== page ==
Ontogeny is another parameter that may influence cylinder task performance. Children undergo a developmental period, between 6 to 12 months of age, where they have difficulties in retrieving objects from behind transparent barriers (Diamond 1990). Similarly, rhesus monkey infants gradually improve in the same tasks between 1 and 4 months (Diamond 1990). In our study, we did not find an overall age effect across species, but since all African grey parrots and blue-headed macaws were juveniles around 1 year old (and showed the poorest performance in the task), they might not have fully developed their inhibitory skills. Future comparative studies should pay attention to overall differences in cognitive ontogeny in different species and specifically test how development affects the detour response across different species.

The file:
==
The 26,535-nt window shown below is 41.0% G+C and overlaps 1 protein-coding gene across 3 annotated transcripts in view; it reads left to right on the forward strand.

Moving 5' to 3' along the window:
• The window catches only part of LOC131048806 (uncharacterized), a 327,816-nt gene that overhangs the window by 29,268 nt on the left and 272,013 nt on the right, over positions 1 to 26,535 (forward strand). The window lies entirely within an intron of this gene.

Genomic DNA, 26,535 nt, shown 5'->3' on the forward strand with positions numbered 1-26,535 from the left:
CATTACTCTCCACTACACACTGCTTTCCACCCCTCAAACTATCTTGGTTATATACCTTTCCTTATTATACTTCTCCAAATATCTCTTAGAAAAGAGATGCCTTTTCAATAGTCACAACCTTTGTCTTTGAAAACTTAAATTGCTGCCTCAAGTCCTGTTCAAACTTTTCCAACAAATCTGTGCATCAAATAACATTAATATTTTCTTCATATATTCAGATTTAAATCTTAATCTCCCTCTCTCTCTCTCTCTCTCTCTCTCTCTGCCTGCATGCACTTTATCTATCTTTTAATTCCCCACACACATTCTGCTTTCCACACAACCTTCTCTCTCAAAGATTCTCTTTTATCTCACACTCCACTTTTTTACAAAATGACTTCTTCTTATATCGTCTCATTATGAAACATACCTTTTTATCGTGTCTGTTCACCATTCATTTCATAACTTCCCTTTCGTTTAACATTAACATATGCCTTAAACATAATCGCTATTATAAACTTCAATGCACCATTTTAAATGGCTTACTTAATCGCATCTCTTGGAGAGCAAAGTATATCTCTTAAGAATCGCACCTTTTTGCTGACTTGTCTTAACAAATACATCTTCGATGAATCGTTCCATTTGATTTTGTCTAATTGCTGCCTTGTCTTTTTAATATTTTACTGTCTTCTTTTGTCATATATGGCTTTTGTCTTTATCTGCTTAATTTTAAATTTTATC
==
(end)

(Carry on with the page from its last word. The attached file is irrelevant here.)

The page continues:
A species’ object exploration style is a motivational aspect that can influence performance. The cylinder task can generate false negatives if the tested animals touch the cylinder in order to explore the surface rather than in an attempt to reach for the reward, which might happen especially since touching the cylinder does not infer any major cost. Considering that touches not directed toward the reward behind the barrier are unlikely to be inhibition failures (Noland and Rodrigues 2012), we ran additional analyses on the failure patterns. They revealed that most failures by the African grey parrots and the blue-headed macaws appeared to be attempts to reach directly for the reward, thus representing true errors, whereas the great green macaws and blue-throated macaws also frequently touched the cylinder in a manner that did not seem to be food-directed. Interestingly, the frequency of such non-food-related failures increased across trials for the great green macaws and blue-throated macaws constituting the majority of their failures in later trials. Indeed, all failures of the great green macaws in the last five trials were of this nature, so it is unlikely that the failing individuals did not know the correct solution of the task. Instead those failures might have occurred due to exploration or boredom resulting from an exposure to repeated trials requiring an identical response. Kabadayi et al. (2016) reported similar failure patterns for New Caledonians and jackdaws, where the individuals touched the barrier likely in an attempt to explore the surface rather than to reach the reward. Such examination of the failure patterns was missing in the large-scale study (MacLean et al. 2014), and neglecting these analyses might have underestimated the scores of some species.